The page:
Kakabika Falls, Michigan

Kakabika Falls is a series of small drops that adds up to a larger total. None of the drops are really that big. The largest drop might be 10′ at most (across a distance). So if you’re really into big waterfalls, Kakabika Falls will probably not be for you.

Kakabika Falls still has many redeeming qualities for those that don’t mind smaller waterfalls. First off, the falls are pretty easy to get to, requiring a short drive off of US-2. Second, the waterfall will probably be devoid of people. When I visited, nobody else was there. So if you want peace and quiet, this might be the place for you. Third, the short hike to the falls is amazing. When I visited, it had rained the night before, giving the hike to the falls a very “rain-forest” feeling, even though it’s not a rainforest. It was humid, and there were a lot of mosquitoes, so you’ll definitely want to wear bug spray! The most dangerous animals in Michigan aren’t the bears or cougars, but instead the really annoying mosquitoes and biting flies (not that they’re dangerous).


  1. On US-2 in between the small towns of Watersmeet and Marenisco, you’ll find County Road 527.
  2. If you’re heading west on US-2 toward Watersmeet, CR-527 will be on your right. Turn right.
  3. Drive a very short distance down this road. Do not cross the bridge, but park in the parking area to your left. There will be a sign there.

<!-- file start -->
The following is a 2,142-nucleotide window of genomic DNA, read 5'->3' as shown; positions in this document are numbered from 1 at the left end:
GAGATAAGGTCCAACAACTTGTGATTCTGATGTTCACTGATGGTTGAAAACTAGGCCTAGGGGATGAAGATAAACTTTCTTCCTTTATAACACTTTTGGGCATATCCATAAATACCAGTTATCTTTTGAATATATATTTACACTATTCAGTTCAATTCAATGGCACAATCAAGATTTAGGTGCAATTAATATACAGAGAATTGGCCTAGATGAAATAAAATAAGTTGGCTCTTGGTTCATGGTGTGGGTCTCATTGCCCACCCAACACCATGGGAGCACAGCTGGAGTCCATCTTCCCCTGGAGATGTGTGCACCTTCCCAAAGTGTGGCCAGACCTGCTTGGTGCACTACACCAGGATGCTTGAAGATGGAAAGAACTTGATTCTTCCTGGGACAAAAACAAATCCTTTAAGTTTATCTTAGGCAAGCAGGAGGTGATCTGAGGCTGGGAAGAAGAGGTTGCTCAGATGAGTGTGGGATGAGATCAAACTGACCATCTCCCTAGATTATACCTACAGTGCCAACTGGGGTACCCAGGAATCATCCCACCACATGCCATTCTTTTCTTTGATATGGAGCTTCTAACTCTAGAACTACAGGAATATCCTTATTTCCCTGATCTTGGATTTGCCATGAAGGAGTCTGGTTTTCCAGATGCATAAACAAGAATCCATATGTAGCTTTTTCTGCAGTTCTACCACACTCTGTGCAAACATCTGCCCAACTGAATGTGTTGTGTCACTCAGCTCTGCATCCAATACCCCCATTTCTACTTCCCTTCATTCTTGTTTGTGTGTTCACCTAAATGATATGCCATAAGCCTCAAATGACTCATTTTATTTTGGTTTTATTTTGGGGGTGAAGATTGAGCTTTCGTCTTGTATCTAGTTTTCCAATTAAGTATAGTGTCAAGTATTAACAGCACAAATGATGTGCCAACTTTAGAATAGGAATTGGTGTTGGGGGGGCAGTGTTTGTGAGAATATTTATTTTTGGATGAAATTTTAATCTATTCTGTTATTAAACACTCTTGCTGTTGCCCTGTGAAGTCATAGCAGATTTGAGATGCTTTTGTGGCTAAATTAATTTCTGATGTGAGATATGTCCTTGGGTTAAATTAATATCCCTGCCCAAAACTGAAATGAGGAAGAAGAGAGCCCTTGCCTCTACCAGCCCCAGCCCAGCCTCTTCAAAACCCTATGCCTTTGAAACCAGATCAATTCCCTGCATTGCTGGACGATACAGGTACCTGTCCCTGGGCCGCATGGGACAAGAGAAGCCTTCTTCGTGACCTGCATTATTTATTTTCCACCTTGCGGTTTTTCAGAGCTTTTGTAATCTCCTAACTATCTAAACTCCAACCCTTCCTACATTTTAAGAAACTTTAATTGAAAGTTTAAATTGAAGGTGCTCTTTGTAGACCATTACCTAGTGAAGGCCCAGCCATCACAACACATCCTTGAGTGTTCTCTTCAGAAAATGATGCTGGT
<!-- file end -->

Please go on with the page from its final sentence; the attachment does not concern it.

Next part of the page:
4. From this parking area, you’ll notice the trail that is pretty close to the river.
  5. Follow that trail, and you’ll see multiple different drops.

Accessibility: 8/10 (easy/moderate)
Height: 10′
Length of Hike: 0.3 miles round-trip

Kakabika Falls in May 2009

Where in the World is Kakabika Falls?



One thought on “Kakabika Falls, Michigan

  1. We visited Kakabika Falls earlier this week after very heavy rainfall and it was amazing! I’ve visited and photographed over 100 waterfalls in the Upper Peninsula of Michigan, from the large to the small, the popular to the obscure, and this one is definitely in my top 5, even though, as you point out, there is no huge drop. Even so, the continual series of drops and rapids as the river snakes through the forest is enchanting — a treat at every turn of the trail! There is no doubt that the heavy rainfall contributed greatly to the fast-moving, churning water when we were there, but this one is not to be missed!

Leave a Reply

Fill in your details below or click an icon to log in:

WordPress.com Logo

You are commenting using your WordPress.com account. Log Out /  Change )

Twitter picture

You are commenting using your Twitter account. Log Out /  Change )

Facebook photo

You are commenting using your Facebook account. Log Out /  Change )

Connecting to %s